Crystal Coast Living

Enjoying Yourself on the Water

Tuesday, June 30, 2009 - by Bluewater Staff
There are people who love being on the water, and others who would rather be on land. My wife is one of those land people. I have given up trying to convert her though I still manage to convince her to take a boat ride once in a while. She likes to joke that our skiff has two names, one for each side of the boat. One is "Living the Dream," and the other is "Glenda's Nightmare." She would prefer to not get her feet wet at the beach so her efforts to stay off the boat should come as no surprise. Perhaps having an astrological sign of Pisces has something to do with my love of the water. I cannot ever remember being afraid of the water, but over the years I have learned to be very respectful of the water. If you are a first time boater in Bogue Sound, you might find some of my tips and reminders useful.
First off, Bogue Sound, the areas around Bogue Inlet, and the White Oak River are very safe places to boat. The waters are rarely crowded except during a few holidays. Even then places like the White Oak River remain uncrowded.

One of the biggest challenges that lake boaters find when coming to the area is that there are places here which are not deep enough for every boat. We also have bodies of water like the White Oak River which have a number of oyster rocks. Having oyster rocks in the river means that the safest way of moving around the river at high speed is to stay in the marked channel. That is true when you are in the lower reaches of the river. The upper part of the river is safe if you avoid the spots with PVC pipes marking shallow areas. If you are heading south on the White Oak towards Swansboro, keep the green buoys to your right and the red ones to your left. If you are headed up river towards Stella, keep the red buoys on your right and the green on your left.

It is important to remember that there is plenty of water outside of marked channels in Bogue Sound and the White Oak where it is safe to explore at lower speeds. While it helps to have a depth finder, you can quickly tell the depth of the water by its color. Shallow water has a tan cast or lighter color to it compared to the deep blue or darker colors of the deeper waters. If you are moving slowly and paying attention, it is unlikely you will become very stuck. Flat bottomed skiffs get around better in really shallow water. If you do decide to visit one the tidal islands in Bogue Inlet, you can often guarantee an easier exit by nosing your boat ashore to drop off passengers and your anchor, and then backing back into deeper water once the anchor is secured. You can then pull yourself in, hop off the boat, and let the boat drift back into the deeper water. By doing that you are at less risk when the tide starts going out. Sometimes we will take a folding step stool in the boat if someone who might have trouble getting back on the boat is with us.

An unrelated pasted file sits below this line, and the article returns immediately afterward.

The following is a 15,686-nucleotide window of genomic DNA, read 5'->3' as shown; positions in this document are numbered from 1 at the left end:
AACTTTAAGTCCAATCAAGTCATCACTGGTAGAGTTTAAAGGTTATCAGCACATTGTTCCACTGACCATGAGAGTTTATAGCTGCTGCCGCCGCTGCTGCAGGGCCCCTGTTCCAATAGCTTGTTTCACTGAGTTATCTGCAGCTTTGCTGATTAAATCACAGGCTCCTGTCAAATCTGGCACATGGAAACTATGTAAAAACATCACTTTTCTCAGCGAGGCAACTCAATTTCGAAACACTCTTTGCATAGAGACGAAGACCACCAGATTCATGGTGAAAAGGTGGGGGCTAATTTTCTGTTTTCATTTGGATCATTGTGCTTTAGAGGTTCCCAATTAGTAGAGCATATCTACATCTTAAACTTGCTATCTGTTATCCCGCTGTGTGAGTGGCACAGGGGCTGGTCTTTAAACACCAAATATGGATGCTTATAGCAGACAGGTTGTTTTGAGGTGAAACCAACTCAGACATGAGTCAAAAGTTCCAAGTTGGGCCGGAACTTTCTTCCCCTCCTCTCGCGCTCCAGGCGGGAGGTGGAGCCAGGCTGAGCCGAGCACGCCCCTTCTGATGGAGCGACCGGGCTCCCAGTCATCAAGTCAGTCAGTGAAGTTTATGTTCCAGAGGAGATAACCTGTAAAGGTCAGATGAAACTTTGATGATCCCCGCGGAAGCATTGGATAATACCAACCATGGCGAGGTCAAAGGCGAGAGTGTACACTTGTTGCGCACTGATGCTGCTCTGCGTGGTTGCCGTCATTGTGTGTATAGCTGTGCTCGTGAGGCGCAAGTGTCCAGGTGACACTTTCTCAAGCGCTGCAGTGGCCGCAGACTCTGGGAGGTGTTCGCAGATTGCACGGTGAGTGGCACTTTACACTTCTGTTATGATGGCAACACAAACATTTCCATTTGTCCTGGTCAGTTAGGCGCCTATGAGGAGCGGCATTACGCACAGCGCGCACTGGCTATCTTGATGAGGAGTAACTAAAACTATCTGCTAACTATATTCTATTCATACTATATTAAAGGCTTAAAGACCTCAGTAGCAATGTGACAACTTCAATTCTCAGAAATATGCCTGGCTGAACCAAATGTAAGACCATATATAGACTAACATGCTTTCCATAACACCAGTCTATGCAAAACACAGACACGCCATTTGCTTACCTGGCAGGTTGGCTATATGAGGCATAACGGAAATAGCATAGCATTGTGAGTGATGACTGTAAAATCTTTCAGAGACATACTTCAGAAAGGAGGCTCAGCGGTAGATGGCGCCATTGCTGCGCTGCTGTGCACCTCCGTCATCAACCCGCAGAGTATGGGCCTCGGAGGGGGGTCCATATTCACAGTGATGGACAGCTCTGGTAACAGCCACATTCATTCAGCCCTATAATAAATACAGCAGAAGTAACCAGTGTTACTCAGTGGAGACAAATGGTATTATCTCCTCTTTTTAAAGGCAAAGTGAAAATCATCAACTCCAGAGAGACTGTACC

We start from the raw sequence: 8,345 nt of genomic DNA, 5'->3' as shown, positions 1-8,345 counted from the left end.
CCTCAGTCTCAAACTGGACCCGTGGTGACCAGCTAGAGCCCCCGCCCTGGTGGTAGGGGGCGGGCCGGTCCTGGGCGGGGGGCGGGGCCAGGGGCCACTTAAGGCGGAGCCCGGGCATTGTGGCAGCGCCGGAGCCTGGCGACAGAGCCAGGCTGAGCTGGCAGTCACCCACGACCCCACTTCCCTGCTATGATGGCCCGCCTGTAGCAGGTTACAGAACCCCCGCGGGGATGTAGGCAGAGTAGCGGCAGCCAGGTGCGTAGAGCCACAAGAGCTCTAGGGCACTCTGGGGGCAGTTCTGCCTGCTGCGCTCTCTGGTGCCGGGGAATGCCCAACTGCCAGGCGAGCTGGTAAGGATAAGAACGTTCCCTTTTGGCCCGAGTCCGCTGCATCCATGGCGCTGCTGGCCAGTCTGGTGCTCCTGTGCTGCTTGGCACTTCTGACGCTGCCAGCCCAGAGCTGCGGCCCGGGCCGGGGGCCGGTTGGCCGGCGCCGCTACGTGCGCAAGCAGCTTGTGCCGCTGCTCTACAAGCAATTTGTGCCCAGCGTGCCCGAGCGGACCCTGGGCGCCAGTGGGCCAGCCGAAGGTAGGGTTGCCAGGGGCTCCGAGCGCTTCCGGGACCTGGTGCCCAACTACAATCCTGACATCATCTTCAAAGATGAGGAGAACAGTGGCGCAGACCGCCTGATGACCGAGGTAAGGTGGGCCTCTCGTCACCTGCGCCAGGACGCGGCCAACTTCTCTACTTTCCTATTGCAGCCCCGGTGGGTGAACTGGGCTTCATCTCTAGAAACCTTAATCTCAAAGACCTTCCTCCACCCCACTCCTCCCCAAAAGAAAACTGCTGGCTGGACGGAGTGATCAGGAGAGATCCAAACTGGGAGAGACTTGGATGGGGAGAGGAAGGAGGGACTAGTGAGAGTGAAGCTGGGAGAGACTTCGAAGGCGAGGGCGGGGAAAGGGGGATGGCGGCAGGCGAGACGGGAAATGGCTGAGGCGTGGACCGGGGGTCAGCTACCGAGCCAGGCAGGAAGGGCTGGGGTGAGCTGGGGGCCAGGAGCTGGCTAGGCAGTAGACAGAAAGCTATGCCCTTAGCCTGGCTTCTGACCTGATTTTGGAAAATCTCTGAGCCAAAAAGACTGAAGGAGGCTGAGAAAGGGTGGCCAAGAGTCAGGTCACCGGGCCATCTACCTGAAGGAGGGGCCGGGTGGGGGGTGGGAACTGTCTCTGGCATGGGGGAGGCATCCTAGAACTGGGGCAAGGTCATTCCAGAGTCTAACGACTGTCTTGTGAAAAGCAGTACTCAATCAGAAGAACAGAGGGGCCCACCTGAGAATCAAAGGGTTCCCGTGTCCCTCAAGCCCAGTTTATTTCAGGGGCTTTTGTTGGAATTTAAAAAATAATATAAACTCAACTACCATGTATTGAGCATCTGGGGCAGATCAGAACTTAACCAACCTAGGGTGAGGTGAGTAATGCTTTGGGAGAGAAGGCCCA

Speaking of tides, make sure you know when high and low tides are set to occur. You should also check the weather before you leave and make sure someone knows where you are headed and when you plan to be back. In the summertime, we try to be on our way back towards our dock by three PM since many days we see thunderstorms after that time.

Your boating will be a lot more fun if you keep well maintained equipment on board. While most boaters know you need a life preserver for each person, you should also be aware that they need to be in good shape with readable labels and no tears. You should have a floating throw cushion that is not stowed or tied to the boat. We also have a paddle and a long pole for pushing the boat around in shallow water. Of course an anchor with chain and fifty to one hundred feet of line is also a must. We have all our safety gear, including flares and lights, stowed in a waterproof bag. A Sea Tow membership card is also there.

We always carry an emergency radio, first aid kit, spare prop, some tools, bucket, towel, boat hook, and at least one cell phone.

If you get stopped for a safety check by the Coast Guard, it helps to have a picture id, your boat's registration, and your fishing license. I keep all those items in a water proof pouch.

While we have a GPS on board, I also carry charts of the area. Since the weather is often hot, we manage to always have a cooler filled with ice cold beverages. I stick with non-alcoholic beverages when I am boating. I have seen too many situations where unimpaired reflexes were required while boating.

I cannot think of a more enjoyable activity than going boating in Bogue Sound or Inlet. A little planning, plenty of sunscreen, and remembering to put the plug in the boat will ensure a happy trip.

If you have never had any boating training, I can highly recommend the Coast Guard Auxiliary courses. They are held regularly in Emerald Isle and Morehead City.

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